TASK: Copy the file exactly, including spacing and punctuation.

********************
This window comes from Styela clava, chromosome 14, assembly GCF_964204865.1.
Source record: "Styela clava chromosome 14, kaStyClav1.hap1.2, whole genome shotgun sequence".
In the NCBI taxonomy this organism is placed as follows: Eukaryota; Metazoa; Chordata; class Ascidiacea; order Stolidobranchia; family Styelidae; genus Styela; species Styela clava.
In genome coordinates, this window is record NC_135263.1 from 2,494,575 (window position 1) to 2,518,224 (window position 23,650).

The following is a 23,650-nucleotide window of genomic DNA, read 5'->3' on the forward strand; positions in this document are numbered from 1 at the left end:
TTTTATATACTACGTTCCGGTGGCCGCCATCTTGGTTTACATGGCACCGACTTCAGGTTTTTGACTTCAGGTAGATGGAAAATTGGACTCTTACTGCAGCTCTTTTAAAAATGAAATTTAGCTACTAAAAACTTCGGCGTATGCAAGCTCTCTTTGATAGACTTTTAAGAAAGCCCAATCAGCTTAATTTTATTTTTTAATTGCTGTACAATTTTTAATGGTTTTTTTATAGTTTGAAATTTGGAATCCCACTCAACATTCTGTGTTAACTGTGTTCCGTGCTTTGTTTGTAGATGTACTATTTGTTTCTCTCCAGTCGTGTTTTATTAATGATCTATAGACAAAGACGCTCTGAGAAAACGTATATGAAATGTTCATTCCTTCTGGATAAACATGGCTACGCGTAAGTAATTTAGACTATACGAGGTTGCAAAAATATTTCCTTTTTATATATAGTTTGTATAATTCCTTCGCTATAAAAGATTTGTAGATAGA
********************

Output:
This window comes from Styela clava, chromosome 14, assembly GCF_964204865.1.
Source record: "Styela clava chromosome 14, kaStyClav1.hap1.2, whole genome shotgun sequence".
In the NCBI taxonomy this organism is placed as follows: Eukaryota; Metazoa; Chordata; class Ascidiacea; order Stolidobranchia; family Styelidae; genus Styela; species Styela clava.
In genome coordinates, this window is record NC_135263.1 from 2,494,575 (window position 1) to 2,518,224 (window position 23,650).

The following is a 23,650-nucleotide window of genomic DNA, read 5'->3' on the forward strand; positions in this document are numbered from 1 at the left end:
TTTTATATACTACGTTCCGGTGGCCGCCATCTTGGTTTACATGGCACCGACTTCAGGTTTTTGACTTCAGGTAGATGGAAAATTGGACTCTTACTGCAGCTCTTTTAAAAATGAAATTTAGCTACTAAAAACTTCGGCGTATGCAAGCTCTCTTTGATAGACTTTTAAGAAAGCCCAATCAGCTTAATTTTATTTTTTAATTGCTGTACAATTTTTAATGGTTTTTTTATAGTTTGAAATTTGGAATCCCACTCAACATTCTGTGTTAACTGTGTTCCGTGCTTTGTTTGTAGATGTACTATTTGTTTCTCTCCAGTCGTGTTTTATTAATGATCTATAGACAAAGACGCTCTGAGAAAACGTATATGAAATGTTCATTCCTTCTGGATAAACATGGCTACGCGTAAGTAATTTAGACTATACGAGGTTGCAAAAATATTTCCTTTTTATATATAGTTTGTATAATTCCTTCGCTATAAAAGATTTGTAGATAGA